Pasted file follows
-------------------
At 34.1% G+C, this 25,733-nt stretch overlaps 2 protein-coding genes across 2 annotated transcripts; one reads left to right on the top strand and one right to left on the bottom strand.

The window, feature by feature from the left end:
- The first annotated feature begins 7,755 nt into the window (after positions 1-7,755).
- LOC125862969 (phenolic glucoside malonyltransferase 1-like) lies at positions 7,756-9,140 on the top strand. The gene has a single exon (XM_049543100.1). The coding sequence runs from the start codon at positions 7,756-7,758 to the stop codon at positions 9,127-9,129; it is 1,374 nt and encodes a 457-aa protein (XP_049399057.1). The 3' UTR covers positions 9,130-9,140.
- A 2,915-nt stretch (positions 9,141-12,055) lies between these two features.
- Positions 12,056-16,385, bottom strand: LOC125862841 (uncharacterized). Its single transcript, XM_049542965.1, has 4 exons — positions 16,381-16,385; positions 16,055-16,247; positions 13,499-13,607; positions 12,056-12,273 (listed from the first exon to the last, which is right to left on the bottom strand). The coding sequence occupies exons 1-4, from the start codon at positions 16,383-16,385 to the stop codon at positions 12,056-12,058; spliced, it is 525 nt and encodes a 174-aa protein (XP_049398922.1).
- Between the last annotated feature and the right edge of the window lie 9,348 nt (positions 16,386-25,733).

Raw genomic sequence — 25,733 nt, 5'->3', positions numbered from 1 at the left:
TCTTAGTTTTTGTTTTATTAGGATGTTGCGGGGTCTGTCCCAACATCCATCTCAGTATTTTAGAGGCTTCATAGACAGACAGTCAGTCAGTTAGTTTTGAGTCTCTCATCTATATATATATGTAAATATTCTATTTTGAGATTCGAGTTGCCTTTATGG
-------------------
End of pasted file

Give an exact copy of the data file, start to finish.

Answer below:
At 34.1% G+C, this 25,733-nt stretch overlaps 2 protein-coding genes across 2 annotated transcripts; one reads left to right on the top strand and one right to left on the bottom strand.

The window, feature by feature from the left end:
- The first annotated feature begins 7,755 nt into the window (after positions 1-7,755).
- LOC125862969 (phenolic glucoside malonyltransferase 1-like) lies at positions 7,756-9,140 on the top strand. The gene has a single exon (XM_049543100.1). The coding sequence runs from the start codon at positions 7,756-7,758 to the stop codon at positions 9,127-9,129; it is 1,374 nt and encodes a 457-aa protein (XP_049399057.1). The 3' UTR covers positions 9,130-9,140.
- A 2,915-nt stretch (positions 9,141-12,055) lies between these two features.
- Positions 12,056-16,385, bottom strand: LOC125862841 (uncharacterized). Its single transcript, XM_049542965.1, has 4 exons — positions 16,381-16,385; positions 16,055-16,247; positions 13,499-13,607; positions 12,056-12,273 (listed from the first exon to the last, which is right to left on the bottom strand). The coding sequence occupies exons 1-4, from the start codon at positions 16,383-16,385 to the stop codon at positions 12,056-12,058; spliced, it is 525 nt and encodes a 174-aa protein (XP_049398922.1).
- Between the last annotated feature and the right edge of the window lie 9,348 nt (positions 16,386-25,733).

Raw genomic sequence — 25,733 nt, 5'->3', positions numbered from 1 at the left:
TCTTAGTTTTTGTTTTATTAGGATGTTGCGGGGTCTGTCCCAACATCCATCTCAGTATTTTAGAGGCTTCATAGACAGACAGTCAGTCAGTTAGTTTTGAGTCTCTCATCTATATATATATGTAAATATTCTATTTTGAGATTCGAGTTGCCTTTATGG